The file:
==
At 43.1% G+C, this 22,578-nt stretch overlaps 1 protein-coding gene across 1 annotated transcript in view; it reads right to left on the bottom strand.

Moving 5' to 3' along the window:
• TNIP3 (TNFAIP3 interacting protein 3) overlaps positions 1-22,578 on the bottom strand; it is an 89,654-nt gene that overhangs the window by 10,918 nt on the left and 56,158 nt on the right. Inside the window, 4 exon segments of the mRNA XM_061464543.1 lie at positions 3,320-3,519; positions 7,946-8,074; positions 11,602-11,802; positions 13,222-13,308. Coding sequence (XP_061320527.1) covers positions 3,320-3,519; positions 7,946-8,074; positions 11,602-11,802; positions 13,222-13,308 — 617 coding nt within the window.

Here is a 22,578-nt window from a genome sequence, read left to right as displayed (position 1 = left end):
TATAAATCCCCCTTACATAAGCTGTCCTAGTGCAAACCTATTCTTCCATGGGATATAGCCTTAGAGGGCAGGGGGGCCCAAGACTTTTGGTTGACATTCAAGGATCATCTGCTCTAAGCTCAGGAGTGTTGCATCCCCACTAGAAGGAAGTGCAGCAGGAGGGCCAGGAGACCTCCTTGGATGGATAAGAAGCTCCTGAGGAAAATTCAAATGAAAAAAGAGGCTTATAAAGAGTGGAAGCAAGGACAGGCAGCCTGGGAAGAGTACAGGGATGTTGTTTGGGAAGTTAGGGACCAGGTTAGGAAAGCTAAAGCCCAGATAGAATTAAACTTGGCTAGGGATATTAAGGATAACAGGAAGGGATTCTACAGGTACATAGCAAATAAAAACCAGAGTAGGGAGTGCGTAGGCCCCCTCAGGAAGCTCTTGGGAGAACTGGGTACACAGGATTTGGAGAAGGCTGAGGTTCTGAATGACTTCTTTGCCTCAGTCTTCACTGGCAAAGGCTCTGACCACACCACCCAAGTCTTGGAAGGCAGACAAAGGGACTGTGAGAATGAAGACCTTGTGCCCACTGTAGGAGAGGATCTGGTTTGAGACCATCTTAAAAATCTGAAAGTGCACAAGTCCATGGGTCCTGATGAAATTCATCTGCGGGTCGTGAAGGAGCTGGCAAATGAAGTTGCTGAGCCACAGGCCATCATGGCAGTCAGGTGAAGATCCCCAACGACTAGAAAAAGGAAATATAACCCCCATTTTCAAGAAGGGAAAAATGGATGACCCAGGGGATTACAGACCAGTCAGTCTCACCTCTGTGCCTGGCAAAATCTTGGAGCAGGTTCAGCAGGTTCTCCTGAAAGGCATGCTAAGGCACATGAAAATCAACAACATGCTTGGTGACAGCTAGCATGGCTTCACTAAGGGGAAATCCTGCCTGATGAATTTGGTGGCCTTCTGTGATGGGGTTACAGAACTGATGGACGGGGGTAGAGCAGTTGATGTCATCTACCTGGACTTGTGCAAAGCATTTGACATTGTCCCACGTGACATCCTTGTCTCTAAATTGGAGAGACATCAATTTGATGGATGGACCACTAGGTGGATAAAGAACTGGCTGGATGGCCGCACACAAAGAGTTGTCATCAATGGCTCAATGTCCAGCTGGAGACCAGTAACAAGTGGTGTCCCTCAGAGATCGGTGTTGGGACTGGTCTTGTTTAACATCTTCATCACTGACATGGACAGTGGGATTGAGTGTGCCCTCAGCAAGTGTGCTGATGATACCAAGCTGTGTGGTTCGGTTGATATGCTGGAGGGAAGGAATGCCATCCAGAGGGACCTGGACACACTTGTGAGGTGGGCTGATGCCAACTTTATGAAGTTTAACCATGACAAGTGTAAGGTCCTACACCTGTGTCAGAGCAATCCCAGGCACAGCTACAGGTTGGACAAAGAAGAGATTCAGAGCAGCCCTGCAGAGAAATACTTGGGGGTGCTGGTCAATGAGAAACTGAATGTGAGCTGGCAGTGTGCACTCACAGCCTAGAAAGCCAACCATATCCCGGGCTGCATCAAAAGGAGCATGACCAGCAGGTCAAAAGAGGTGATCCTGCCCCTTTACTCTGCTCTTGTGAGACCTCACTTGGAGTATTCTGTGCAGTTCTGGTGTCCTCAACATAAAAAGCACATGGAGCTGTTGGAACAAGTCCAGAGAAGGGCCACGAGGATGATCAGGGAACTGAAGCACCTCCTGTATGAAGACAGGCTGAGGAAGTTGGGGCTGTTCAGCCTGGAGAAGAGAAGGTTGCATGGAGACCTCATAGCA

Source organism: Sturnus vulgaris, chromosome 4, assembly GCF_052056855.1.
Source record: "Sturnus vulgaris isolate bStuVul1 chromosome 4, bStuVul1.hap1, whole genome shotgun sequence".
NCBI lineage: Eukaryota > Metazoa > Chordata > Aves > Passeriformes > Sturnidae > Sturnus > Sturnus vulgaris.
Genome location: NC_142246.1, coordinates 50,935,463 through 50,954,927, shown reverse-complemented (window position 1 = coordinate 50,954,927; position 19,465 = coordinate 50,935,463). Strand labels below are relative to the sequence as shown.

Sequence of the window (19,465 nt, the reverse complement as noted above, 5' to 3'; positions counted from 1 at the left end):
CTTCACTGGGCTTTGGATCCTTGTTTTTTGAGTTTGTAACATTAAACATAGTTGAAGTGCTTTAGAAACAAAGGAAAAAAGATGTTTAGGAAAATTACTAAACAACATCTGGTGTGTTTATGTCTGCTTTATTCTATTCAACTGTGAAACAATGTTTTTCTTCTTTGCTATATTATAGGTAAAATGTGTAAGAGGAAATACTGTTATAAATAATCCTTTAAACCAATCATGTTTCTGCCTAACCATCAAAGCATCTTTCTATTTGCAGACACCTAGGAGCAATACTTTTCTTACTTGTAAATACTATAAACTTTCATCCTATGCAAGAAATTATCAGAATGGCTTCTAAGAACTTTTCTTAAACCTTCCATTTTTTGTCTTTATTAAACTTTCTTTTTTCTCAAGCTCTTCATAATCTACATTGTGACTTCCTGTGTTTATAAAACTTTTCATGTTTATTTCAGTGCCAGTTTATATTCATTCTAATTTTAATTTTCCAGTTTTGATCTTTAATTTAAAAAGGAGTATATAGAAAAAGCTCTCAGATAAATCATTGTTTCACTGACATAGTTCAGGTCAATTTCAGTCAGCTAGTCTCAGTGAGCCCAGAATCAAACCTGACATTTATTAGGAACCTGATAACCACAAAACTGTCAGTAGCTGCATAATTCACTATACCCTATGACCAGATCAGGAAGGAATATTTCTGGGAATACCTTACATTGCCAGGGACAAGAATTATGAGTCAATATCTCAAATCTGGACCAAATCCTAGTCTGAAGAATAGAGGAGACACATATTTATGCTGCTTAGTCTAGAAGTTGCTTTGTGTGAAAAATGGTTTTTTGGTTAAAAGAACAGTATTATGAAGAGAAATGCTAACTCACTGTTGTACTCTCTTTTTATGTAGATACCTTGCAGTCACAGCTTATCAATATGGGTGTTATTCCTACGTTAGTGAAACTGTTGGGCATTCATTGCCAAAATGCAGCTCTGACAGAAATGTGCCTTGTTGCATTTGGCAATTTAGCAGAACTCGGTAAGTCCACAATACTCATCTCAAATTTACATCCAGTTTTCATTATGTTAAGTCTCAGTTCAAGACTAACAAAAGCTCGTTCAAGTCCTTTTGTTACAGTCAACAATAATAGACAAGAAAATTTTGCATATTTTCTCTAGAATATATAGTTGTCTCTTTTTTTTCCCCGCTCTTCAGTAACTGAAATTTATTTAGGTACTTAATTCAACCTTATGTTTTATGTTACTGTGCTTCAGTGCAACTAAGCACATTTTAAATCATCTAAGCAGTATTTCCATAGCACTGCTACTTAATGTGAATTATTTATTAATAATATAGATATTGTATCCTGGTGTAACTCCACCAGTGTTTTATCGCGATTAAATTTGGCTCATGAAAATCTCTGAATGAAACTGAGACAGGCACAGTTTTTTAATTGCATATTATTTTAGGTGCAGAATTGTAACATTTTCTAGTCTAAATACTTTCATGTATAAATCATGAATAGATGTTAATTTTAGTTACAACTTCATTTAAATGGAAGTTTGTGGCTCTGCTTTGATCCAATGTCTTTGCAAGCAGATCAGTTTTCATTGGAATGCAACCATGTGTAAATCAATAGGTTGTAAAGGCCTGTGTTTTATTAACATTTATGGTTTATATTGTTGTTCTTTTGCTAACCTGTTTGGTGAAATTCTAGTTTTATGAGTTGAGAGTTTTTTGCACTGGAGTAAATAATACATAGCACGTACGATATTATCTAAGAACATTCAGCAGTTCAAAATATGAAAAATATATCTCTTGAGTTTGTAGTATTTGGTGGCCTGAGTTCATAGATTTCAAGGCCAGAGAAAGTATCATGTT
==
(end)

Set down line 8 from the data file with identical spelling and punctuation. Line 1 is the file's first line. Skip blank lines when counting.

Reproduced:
NCBI lineage: Eukaryota > Metazoa > Chordata > Aves > Passeriformes > Sturnidae > Sturnus > Sturnus vulgaris.